Labor Fiduciary Rule Proposal Safe … for Now
Despite attempts to gut, or at least delay, the Labor Department’s best interests — aka, fiduciary duty — rule, other priorities ultimately ruled the day for congressional opponents. Consequently, it is expected that Labor soon will issue a mildly revised version of its original proposal, with some concessions to industry concerns, forsaking a wholesale rewrite of the proposal. That means that come the New Year, the issue is settled.
Or is it? It isn’t clear what shape it will take, but a challenge is expected in some form. One possibility is a legal challenge along the lines of a flawed cost analysis, as was used to stop Labor’s 2011 fiduciary duty proposal. Indeed, this article in Forbes makes the case that the economic analyses used by Labor to justify its $17 billion annual cost to investors are more than a decade old and therefore don’t reflect current practices.
From the perspective of those of us who supported Labor’s proposal, this turn of events is a mixed bag. While we strongly supported the goal and purpose of Labor’s proposal of raising the standard of care for retirement investment advice, we also saw its approach as overly complex and flawed. Sadly, it likely will remain that way for the foreseeable future.
That is because the Obama Administration’s late start in addressing such a complex issue — April of its penultimate year in office — means it won’t have time to try to improve the rule much. Depending on how much is changed, the Administrative Procedure Act could come into play, requiring a whole new round of public consultations. Remember the last one ended in August, with revisions still in limbo.
So it is unlikely Labor will waste time adopting that mildly revised rule. Likewise, implementation is likely to get rushed so as to make the issue un fait accompli come January 2017, by making it difficult for any new president, particularly a Republican one, or Congress to unwind the rule. By then, the industry will have invested months of strategic planning, financial capital in new systems, and perhaps even massive changes in human capital.
The administration’s implicit strategy, then, would be to get a rule out sooner rather than later, and rely upon future administrations to fix the complexity issues later. The same was seen as possible for Dodd-Frank, as well. But for nearly five years, that flawed legislation has sat virtually unaltered — and yet to be implemented in cases such as the SEC’s obligation to adopt and implement its own fiduciary rule — not achieving its goals, while raising the costs for investors in an already low-return environment. Supporters of that law have blocked attempts at even simple revisions to wording and punctuation out of fear that even that might lead to more massive and fundamental changes.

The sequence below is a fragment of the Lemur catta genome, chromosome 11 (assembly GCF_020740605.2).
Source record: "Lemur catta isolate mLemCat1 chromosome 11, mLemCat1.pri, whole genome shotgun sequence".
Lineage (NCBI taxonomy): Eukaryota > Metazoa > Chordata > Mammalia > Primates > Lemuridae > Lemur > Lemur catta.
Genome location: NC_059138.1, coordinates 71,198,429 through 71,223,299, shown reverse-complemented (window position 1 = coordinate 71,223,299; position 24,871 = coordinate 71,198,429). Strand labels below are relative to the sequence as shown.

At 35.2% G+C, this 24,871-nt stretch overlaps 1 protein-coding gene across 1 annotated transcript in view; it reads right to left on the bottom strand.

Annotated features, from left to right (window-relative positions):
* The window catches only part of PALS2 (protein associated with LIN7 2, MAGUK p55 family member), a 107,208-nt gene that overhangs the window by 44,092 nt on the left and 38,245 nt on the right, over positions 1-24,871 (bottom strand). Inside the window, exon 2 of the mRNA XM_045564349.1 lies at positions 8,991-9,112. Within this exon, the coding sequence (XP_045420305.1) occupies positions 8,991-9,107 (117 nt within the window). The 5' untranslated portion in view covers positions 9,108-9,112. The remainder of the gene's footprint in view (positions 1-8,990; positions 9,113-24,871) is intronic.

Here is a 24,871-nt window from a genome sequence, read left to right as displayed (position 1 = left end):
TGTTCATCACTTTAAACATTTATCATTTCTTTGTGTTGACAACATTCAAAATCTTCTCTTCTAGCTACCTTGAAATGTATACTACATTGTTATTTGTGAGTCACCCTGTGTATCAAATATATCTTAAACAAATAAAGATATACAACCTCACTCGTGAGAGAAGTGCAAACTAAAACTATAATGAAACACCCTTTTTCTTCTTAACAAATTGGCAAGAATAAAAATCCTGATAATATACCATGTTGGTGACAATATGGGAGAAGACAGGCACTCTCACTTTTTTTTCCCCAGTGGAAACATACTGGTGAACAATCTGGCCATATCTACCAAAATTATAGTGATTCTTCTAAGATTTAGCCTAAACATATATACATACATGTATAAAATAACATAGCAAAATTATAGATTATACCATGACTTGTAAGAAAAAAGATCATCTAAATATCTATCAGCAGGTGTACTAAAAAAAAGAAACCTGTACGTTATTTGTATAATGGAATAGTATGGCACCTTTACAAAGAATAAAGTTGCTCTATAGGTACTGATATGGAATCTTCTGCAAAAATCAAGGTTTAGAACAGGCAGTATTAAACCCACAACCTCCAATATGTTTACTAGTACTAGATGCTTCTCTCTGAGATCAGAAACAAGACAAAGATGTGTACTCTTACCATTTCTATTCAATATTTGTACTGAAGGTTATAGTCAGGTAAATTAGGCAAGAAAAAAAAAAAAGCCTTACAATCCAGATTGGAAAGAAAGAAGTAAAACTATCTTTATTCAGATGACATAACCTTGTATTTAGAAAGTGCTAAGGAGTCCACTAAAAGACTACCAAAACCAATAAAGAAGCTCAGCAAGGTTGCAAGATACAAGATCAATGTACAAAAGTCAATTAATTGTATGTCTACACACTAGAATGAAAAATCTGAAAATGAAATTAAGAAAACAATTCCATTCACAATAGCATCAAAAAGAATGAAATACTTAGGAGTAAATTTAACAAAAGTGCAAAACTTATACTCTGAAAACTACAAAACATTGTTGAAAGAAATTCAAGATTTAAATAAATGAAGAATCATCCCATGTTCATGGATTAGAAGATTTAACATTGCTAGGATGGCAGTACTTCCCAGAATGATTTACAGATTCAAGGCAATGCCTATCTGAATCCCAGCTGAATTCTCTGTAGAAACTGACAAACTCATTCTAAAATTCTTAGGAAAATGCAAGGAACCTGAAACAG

It is not unreasonable, therefore, to fear the same for this rule. Once in place, it will become “sacred” text that is defended against any revisions, regardless of merit or lack thereof, simply to ensure the bill’s existence.
In the meantime, the brokerage industry challenge is expected to begin in earnest. It is not inconceivable it will win delays that last into 2017, after which a new Congress and new president would have their say on the matter.
There remains a slim possibility that the budget bill won’t pass and everything will go back to the drawing board. More likely, however, is that the rule has survived the great budget battle of 2015. Nevertheless, its future remains uncertain.
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Image credit: iStockphoto.com/Michael E Rodriguez